• Eva

Review: Talking to My Daughter by Yanis Varoufakis


Including some heavy non-fiction every now and then is an absolute reading must for me. A book that claims to explain a complex construct in a simplistic way was certainly appealing!

Yanis Varoufakis was the former finance minister of Greece during the collapse in their economy. He has released other books talking in detail of his efforts to reverse the effects of this catastrophe. But Talking to My Daughter is a short, sharp explanation - infinitely less complicated! Written in only 9 days, Varoufakis promises an enormous amount with this book - to explain something that for the life of me I have never understood. I am ready to become a mastermind; here we go.


He explains the origin of money and how throughout history - when money hasn't be available - humans have found a way to utilise the trade of their goods. The value of which is vastly affected by a buyers determination to get hold of them, and the rarity of the item. My favourite example that was used was men in prisoners of war camps trading items in packages they received from Red Cross: cigarettes, coffee, tea and chocolate. Cigarettes were a hot commodity seeing as if you had a nicotine addiction, you'd trade just about anything to get your hands on one. This put non-smokers in a very advantageous position, where they were able to trade the unwanted cigarettes in their packs for a lot of a smokers coffee, tea or chocolate. However, if you were to stockpile your cigarettes - saving them to splash out on a huge amount of chocolate - and then suddenly Red Cross starts providing a lot more in their packages, your high-prized items value has suddenly plummeted.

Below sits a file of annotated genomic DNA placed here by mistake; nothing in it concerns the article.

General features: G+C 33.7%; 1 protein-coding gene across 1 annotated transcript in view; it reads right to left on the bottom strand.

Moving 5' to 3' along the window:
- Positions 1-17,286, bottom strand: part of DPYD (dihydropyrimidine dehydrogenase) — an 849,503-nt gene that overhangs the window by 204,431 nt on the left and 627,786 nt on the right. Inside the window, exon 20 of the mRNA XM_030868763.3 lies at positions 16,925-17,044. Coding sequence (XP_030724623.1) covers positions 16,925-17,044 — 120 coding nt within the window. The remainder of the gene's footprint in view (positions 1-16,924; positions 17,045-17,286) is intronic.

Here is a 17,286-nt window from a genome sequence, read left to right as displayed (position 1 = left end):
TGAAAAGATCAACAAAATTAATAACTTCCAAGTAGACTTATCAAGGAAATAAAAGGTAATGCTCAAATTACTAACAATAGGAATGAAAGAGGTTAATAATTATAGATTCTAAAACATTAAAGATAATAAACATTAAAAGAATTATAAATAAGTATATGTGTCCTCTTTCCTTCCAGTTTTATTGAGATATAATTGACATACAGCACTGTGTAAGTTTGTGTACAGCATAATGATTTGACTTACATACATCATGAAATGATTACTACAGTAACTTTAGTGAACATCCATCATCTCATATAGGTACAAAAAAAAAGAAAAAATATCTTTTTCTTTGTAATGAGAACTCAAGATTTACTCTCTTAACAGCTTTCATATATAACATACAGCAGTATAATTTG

He also talks of how there can be no profit without debt because businesses have to borrow to grow. Unfortunately, this has caused a few economic downfalls in our history thanks to the banks; another concept Varoufakis explains in this short book. Many of the vivid examples used are related to pop culture, allowing Varoufakis to extend his reach in this book and target audiences that have little to no knowledge of economics (such as myself). I particularly enjoyed chapters where he talked about changes in humanity from the past and changes to come in the future by referencing Blade Runner and The Matrix.


Overall, I think this is a great beginners guide to learning the landscape of this complicated subject. It's short, sharp, and factual. And who couldn't be impressed that he wrote this in 9 days?! My only issues with this read is that ultimately the world of economics is not one that particularly interests me. Therefore the rating isn't very high based on my enjoyment.

Initial Prediction: 4 stars

Final Rating: 3.5 stars

Publication Date: 2013 (my edition: 28 February 2019)

Publisher: Vintage

Genres: Non-Fiction

# of Pages: 224

Links: Goodreads, Amazon


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